Scene & Heard

The vinyl countdown

After nearly 30 years, ‘Stereo Jack’ Woker closes shop

“I’m 65 years old. I’m ready to retire, man,’’ says Jack Woker, a.k.a. Stereo Jack, of the closing of one of the region’s longest-running record stores. “I’m 65 years old. I’m ready to retire, man,’’ says Jack Woker, a.k.a. Stereo Jack, of the closing of one of the region’s longest-running record stores. (Jonathan Wiggs/Globe Staff)
By Jonathan Perry
Globe Correspondent / February 11, 2011

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CAMBRIDGE — One by one, the customers coming through the doors of Stereo Jack’s Records last Saturday afternoon couldn’t quite believe what they were hearing. It wasn’t the sound of jazz flute being piped through the stereo system, or the usual banter among employees about a rare Elvis Presley Sun single, or whether a certain bandleader drank himself to death.

Rather, it was the news that after nearly 30 years, one of the region’s longest-running record stores would soon be shutting its doors for good. The man delivering the news to the customers he greeted on a first-name basis was Stereo Jack himself — store owner Jack Woker. He was seated in his customary place across from the cash register, where for decades he’s inspected stacks of used records, fielded customers’ questions, and held casual court on all manner of musical topics.

“It’s the end of an era but I’m actually OK with it,’’ Woker said, shrugging off the somber tone of one stunned customer who called the news sad. “No, not really,’’ Woker replied, as if to minimize the solemnity of the moment. “It’s time to go.’’

Woker originally opened Stereo Jack’s in 1982, a few doors down from its current location at 1686 Massachusetts Ave. (he moved here in 1993). Although his lease expires at the end of March, Woker just got word he’ll be able to stay on through April or possibly even May, after which the building’s owner plans to move their pizza business into the space. Despite the temporary reprieve, Woker knows his store’s days are numbered. And he’s made his peace with that.

“Completely,’’ says Woker, who has no plans to relocate. “I’m 65 years old. I’m ready to retire, man. About five years ago, business started getting rough and I thought if I could just keep the store open until I can get Social Security, I’ll be fine. So I’m OK.’’ Besides, Woker says he’s known for 10 years that Stereo Jack’s would someday have to vamoose. “They always told me, when the time comes we’ll give you several months’ notice, and they have. So this didn’t come as a complete surprise.’’

Still, Woker knows what he’ll miss most: the camaraderie and conversations. As anyone who’s ever stepped into Stereo Jack’s can attest, the room can feel as much like an opinionated neigh borhood salon as the place to purchase a Bessie Smith box set or score that scarce Sun Ra LP. “I have those conversations online, but I enjoy looking somebody in the eye and talking,’’ he says. “I’ll miss the day-to-day. You develop longtime friendships doing this. And I probably won’t see most of those people anymore.’’

There is, for instance, the group of guys who used to hang at the store when it first opened. They were all in high school then. Now they’re in their forties. “But they developed a bond with the place,’’ Woker says. “And every time they’re in town, they come in.’’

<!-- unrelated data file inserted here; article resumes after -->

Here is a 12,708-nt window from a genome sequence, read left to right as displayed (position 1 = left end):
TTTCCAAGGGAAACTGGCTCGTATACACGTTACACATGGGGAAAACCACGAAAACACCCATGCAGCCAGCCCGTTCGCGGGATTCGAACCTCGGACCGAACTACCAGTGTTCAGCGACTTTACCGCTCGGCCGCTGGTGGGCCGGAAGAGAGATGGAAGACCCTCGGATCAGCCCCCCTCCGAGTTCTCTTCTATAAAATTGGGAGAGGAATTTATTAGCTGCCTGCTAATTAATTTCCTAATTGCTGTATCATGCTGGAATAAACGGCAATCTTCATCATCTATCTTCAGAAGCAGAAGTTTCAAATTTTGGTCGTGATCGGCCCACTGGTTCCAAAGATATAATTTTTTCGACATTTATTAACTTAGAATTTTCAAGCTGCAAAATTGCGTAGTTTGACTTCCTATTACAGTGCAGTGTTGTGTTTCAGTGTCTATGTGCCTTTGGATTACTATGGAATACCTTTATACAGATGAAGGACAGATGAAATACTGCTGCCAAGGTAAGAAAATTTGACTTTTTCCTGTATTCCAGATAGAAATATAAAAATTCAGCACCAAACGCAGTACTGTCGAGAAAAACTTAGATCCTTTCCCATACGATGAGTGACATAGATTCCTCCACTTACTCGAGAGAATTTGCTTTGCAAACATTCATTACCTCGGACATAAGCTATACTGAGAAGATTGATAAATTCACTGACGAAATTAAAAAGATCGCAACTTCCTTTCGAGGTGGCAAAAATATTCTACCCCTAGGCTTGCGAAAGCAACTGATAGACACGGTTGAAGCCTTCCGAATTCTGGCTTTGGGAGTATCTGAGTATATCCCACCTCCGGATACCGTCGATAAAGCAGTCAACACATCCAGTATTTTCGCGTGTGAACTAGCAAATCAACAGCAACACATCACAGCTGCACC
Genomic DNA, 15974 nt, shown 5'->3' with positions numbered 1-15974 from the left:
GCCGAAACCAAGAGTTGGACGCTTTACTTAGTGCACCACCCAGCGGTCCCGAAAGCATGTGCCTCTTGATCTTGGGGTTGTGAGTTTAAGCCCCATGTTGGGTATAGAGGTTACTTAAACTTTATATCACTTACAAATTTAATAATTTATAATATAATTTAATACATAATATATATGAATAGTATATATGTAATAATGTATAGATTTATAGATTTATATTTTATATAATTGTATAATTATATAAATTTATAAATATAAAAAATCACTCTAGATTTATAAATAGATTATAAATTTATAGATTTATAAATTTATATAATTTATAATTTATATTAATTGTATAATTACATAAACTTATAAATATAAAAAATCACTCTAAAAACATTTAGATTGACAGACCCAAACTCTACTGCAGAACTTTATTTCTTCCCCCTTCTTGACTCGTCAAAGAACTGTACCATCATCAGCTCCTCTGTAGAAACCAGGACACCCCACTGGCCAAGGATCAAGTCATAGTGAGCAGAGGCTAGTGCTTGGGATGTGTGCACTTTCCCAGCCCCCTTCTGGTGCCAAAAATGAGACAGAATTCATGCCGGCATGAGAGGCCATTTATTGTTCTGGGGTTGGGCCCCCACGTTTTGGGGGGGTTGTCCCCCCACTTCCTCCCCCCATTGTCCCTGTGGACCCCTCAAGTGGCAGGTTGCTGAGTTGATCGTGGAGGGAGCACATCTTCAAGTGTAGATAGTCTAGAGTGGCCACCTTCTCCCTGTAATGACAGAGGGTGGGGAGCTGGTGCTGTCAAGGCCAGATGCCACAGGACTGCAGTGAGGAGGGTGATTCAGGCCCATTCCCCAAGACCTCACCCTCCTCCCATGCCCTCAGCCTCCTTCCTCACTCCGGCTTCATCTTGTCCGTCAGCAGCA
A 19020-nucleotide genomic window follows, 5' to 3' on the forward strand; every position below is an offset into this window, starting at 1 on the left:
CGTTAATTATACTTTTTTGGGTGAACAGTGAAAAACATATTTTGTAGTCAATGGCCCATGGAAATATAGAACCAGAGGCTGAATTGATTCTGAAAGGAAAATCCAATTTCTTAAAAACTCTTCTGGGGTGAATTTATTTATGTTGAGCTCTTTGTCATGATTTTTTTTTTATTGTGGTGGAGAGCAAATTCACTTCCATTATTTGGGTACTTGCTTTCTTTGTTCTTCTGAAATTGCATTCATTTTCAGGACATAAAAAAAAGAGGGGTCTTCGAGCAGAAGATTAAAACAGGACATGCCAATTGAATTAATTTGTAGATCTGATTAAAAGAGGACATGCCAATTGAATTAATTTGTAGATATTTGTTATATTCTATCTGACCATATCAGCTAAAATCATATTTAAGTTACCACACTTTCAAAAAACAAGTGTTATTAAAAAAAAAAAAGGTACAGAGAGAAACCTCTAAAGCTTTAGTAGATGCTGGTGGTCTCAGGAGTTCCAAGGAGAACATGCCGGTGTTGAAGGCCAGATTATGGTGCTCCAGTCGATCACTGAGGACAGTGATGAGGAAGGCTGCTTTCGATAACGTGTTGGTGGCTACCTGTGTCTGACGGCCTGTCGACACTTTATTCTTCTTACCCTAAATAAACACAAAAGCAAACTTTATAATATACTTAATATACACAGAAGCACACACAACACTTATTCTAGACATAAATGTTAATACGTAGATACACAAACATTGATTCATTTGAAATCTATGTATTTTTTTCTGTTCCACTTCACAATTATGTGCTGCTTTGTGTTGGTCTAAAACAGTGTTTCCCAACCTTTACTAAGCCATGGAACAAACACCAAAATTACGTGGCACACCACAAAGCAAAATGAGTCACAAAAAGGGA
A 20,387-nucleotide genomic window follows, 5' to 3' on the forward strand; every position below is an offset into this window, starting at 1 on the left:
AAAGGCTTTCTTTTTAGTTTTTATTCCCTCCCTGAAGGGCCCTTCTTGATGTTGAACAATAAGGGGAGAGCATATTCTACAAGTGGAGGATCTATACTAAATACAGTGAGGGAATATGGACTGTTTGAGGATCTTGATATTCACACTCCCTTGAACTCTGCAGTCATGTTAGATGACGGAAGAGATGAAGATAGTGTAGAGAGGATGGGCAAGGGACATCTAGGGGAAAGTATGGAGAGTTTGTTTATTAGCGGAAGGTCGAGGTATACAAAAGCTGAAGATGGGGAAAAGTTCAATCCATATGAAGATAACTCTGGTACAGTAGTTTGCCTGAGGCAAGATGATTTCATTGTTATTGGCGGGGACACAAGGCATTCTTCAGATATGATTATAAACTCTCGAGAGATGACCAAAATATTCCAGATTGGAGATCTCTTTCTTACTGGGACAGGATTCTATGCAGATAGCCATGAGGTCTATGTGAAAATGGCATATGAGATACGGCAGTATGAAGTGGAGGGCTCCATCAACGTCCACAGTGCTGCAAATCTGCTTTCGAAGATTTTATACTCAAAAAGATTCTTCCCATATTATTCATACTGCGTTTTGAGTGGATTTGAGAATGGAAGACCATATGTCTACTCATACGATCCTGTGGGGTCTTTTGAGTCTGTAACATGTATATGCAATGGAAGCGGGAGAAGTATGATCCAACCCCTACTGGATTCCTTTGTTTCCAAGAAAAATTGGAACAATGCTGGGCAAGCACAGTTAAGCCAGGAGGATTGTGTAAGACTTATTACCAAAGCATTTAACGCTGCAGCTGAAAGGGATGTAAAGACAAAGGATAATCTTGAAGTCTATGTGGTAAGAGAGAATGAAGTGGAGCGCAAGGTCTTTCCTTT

Then there are the employees, for whom Stereo Jack’s long ago became a way of life. Store manager Matt Starr, the guy who redecorates the storefront windows every month with an LP cover display (this month the theme is Valentine’s Day) has been here since 1983, as has cashier Dorothy Dwyer.

“I’ve spent almost every Saturday of my adult life here,’’ says Dwyer, who is one of the few non-musicians or record collectors who work at the store. “If I wasn’t here, I was at a wedding.’’

Mark White, an Eric Dolphy fanatic and preschool teacher who lives in Central Square, has known Woker since the late 1970s, when Jack worked at Cheapo Records in Central Square. The atmosphere of Stereo Jack’s he says, “has been extremely welcoming, and Jack’s always been very patient with me.’’

“Mark is a kindred spirit,’’ says Woker. “He’s got that passion. You recognize it in other people.’’ Early on, Woker, who grew up in Wakefield, recognized that fanaticism in himself. “I was a record collector and musician, but there was no way to make a living doing that.’’ Eventually, he wondered, “What am I going to do with my life?’’

For decades, Jack’s been surrounded by the answer, along with those curiously cropped headshots of Rod Stewart plastered everywhere. “Somewhere along the way, I let it be known that I thought Rod was a horse’s ass,’’ explains Woker. “So as a result, people torment me with pictures of Rod all the time.’’ (No, the autograph on the poster isn’t real).

Alas, those pictures will soon be taken down along with everything else, and Woker will adjourn to his Everett home. But Stereo Jack won’t completely vanish. He plans to keep buying and selling records online, with most of the stock plucked from his personal stash that numbers “many thousands’’ of albums.

“I have reached a point in life where I realized I don’t need all of these records,’’ Woker says. That seems to be the one thing Jack’s certain about. Where he sees himself in a year is another question entirely. “I have no idea. I don’t imagine I’m going to be taking up golf or anything. But you never know.’’

Jonathan Perry can be reached at

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